On January 27, 1888, the National Geographic Society, one of the largest non-profit scientific and educational institutions in the world, is founded in the Cosmos Club, a private club then located on Lafayette Square in Washington, D.C. You might not be aware of it, but several of our past articles already are related to the National Geographic Society, as the society always has supported and funded research projects as well as prominent exploration projects.
A Club for an Elite Group of Academics…
Actually, the National Geographic Society began as a club for an elite group of academics and wealthy patrons interested in travel. On January 13, 1888, 33 explorers and scientists gathered at the Cosmos Club, a private club then located on Lafayette Square in Washington, D.C., to organize “a society for the increase and diffusion of geographical knowledge.” After preparing a constitution and a plan of organization, the National Geographic Society was incorporated two weeks later. Gardiner Greene Hubbard became its first president and his son-in-law, Alexander Graham Bell, eventually succeeded him in 1897 following his death. In 1899 Bell’s son-in-law Gilbert Hovey Grosvenor was named the first full-time editor of National Geographic Magazine and served the organization for fifty-five years (1954), and members of the Grosvenor family have played important roles in the organization since.
Photographs to tell Stories
Bell and his son-in-law, Grosvenor, devised the successful marketing notion of Society membership and the first major use of photographs to tell stories in magazines. The National Geographic Magazine, later shortened to National Geographic, published its first issue in October 1888, nine months after the Society was founded as the Society’s official journal, a benefit for joining the tax exempt National Geographic Society. While the first issue was distributed to 200 charter members only, by today, the magazine reaches around 60 million readers worldwide each month. The National Geographic Magazine is famous for its photographies. This started already in January 1905, when Grosvenor filled 11 pages of the magazine with photos of Lhasa in Tibet. Expecting to be fired, he was instead congratulated by Society members.
National Geographic Society Today
Today, the National Geographic Society claims that it is its mission to inspire people to care about the planet. Throughout its history, it has encouraged conservation of natural resources and raised public awareness of the importance of natural places, the plants and wildlife that inhabit them and the environmental problems that threaten them. It is one of the world’s largest nonprofit scientific and educational organizations, has funded more than 10,000 scientific research, conservation and exploration projects around the globe.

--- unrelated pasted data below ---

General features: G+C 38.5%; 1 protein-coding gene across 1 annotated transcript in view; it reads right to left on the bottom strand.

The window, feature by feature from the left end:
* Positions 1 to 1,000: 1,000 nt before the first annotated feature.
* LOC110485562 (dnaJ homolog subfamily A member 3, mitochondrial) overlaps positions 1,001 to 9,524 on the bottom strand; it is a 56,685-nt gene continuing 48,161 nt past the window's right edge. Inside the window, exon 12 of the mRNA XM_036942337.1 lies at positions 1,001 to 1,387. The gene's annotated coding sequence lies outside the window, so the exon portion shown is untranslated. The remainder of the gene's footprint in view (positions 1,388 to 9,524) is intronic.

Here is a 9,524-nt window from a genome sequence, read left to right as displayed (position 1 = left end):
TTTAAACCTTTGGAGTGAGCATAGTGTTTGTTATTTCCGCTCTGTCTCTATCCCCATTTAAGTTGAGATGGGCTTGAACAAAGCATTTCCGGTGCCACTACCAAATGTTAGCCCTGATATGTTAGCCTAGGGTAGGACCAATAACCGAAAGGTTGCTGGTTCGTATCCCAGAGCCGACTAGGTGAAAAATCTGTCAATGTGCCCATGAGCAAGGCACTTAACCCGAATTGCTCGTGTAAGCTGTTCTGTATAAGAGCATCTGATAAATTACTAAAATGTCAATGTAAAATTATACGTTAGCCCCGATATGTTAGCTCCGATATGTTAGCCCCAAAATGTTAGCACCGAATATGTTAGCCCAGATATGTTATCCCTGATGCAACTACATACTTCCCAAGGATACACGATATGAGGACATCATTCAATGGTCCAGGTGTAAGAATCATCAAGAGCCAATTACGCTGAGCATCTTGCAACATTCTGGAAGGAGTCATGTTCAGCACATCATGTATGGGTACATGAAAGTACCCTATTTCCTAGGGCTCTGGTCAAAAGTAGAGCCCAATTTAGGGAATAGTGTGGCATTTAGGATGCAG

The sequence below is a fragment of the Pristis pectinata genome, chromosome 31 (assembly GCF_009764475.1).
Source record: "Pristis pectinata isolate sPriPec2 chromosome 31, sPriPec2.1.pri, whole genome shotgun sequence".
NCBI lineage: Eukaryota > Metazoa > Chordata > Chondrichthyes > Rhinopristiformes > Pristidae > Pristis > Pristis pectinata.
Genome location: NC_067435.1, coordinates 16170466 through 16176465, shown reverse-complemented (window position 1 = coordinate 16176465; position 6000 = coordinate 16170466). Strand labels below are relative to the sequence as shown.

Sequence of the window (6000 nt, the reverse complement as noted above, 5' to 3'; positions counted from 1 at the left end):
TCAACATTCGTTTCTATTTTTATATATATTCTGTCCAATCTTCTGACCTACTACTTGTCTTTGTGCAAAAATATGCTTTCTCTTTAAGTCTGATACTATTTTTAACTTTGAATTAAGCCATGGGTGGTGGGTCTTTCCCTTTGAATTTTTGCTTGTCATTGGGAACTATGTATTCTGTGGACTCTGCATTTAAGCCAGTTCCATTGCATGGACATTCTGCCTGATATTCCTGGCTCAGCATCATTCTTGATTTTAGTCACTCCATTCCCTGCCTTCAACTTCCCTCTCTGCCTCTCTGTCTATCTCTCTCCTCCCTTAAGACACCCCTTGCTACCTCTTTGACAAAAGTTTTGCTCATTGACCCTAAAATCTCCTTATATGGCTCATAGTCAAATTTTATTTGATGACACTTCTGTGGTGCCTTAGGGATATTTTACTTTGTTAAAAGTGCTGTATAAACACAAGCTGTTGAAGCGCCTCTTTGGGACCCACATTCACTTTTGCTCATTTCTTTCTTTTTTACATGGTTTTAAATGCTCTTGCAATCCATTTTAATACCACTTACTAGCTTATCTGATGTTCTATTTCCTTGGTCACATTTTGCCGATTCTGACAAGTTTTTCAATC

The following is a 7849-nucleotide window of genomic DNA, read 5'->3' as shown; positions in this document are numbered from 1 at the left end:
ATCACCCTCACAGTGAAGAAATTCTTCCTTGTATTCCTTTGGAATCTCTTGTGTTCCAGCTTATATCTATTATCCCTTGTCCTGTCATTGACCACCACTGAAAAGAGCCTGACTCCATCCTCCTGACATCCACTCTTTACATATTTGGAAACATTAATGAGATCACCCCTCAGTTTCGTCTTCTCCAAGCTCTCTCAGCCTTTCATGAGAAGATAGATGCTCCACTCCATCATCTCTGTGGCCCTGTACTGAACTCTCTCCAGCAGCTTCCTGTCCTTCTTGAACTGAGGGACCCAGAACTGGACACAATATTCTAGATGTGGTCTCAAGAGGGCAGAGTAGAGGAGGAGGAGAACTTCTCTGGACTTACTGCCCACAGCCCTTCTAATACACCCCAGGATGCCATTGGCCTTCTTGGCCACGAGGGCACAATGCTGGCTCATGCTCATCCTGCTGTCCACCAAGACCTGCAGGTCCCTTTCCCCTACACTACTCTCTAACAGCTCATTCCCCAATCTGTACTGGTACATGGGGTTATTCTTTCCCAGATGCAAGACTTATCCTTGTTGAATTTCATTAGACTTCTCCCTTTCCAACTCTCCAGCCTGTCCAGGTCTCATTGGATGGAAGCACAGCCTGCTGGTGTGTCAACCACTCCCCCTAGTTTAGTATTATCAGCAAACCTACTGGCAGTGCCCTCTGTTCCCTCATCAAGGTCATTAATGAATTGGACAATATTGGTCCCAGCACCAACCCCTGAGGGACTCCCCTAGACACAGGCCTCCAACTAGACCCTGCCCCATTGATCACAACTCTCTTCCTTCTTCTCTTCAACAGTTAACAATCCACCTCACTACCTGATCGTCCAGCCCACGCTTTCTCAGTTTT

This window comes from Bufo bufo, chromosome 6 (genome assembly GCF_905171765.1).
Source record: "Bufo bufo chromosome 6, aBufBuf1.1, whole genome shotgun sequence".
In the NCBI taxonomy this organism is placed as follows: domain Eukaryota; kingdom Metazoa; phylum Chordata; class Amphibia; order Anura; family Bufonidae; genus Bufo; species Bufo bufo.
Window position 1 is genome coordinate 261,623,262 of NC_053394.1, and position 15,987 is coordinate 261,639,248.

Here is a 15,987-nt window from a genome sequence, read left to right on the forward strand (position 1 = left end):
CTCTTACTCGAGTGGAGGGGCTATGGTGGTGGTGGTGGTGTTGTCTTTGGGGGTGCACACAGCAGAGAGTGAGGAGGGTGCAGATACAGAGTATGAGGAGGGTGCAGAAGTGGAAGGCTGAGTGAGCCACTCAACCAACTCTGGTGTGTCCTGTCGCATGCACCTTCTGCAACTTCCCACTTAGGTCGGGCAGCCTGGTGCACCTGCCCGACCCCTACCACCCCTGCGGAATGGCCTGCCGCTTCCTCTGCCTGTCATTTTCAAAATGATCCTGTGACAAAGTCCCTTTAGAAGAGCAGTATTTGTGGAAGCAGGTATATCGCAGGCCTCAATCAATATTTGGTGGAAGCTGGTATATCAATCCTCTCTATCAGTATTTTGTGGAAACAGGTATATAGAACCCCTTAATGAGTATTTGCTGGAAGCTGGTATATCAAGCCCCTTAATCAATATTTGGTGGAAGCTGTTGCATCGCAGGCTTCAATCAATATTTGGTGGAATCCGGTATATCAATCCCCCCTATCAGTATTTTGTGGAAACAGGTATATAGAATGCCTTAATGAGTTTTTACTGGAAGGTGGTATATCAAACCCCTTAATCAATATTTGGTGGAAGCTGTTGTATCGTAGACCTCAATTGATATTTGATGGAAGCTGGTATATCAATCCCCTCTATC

The very first expedition sponsored by the National Geographic Society in 1890 mapped the Mount St. Elias region in Alaska and discovered Mount Logan, Canada’s highest peak. Past and current grantees include polar explorer Robert Peary, who was the first to reach the North Pole in 1909. 1912-1915 the Society supported Hiram Bingham , who excavated the lost Inca city of Machu Picchu in the Peruvian Andes. In September 1960, National Geographic reported the discovery by anthropologists Louis and Mary Leakey of manlike Zinjanthropus , more than 1.75 million years old. In 1961, Jane Goodall begins study of chimpanzees in Tanzania’s Gombe Stream Park using National Geographic Society funds. In 1967, Dian Fossey begins long-term National Geographic Society-funded study of mountain gorillas in Rwanda . In 1985, in one of the most dramatic shipwreck discoveries of modern times, Robert Ballard discovers the Titanic using imaging technologies designed by the National Geographic Society. This leads off a series of stunning followups, the Society assisting Ballard in finding the remains of the battleship Bismarck and the liner Lusitania.
Medals and Awards
The National Geographic Society awards the Hubbard Medal, named after the Society’s first president, for distinction in exploration, discovery, and research. Since 1906, the Hubbard Medal has been awarded 36 times, the most recent in 2012 to oceanographer Jacques Piccard for his first Mariana Trench expedition. The National Geographic Society also awards, rarely, the Alexander Graham Bell Medal, for exceptional contributions to geographic research. The award is named after Alexander Graham Bell, scientist, inventor and the second president of the NGS.
At yovisto academic video search you can watch a Google hangout session for National Geographic 125th Birthday.
References and Further Reading:
-  The National Geographic Society website
-  The Discovery of the Lost Inca City of Machu Picchu, SciHi Blog
-  Mary Leakey and the Discovery of the Nutcracker Man, SciHi Blog
-  Louis Leakey and the Human Evolutionary Development in Africa, SciHi Blog
-  Jane Goodall and the Chimpanzees, SciHi Blog
-  Gorillas in the Mist – the Life of Diane Fossey, SciHi Blog
-  How High/Low Can You Go? – The Explorer Auguste Piccard, SciHi blog
-  The National Geographic Society at Wikidata
-  The National Geographic Society at Reasonator
-  Works by or about National Geographic Society at Internet Archive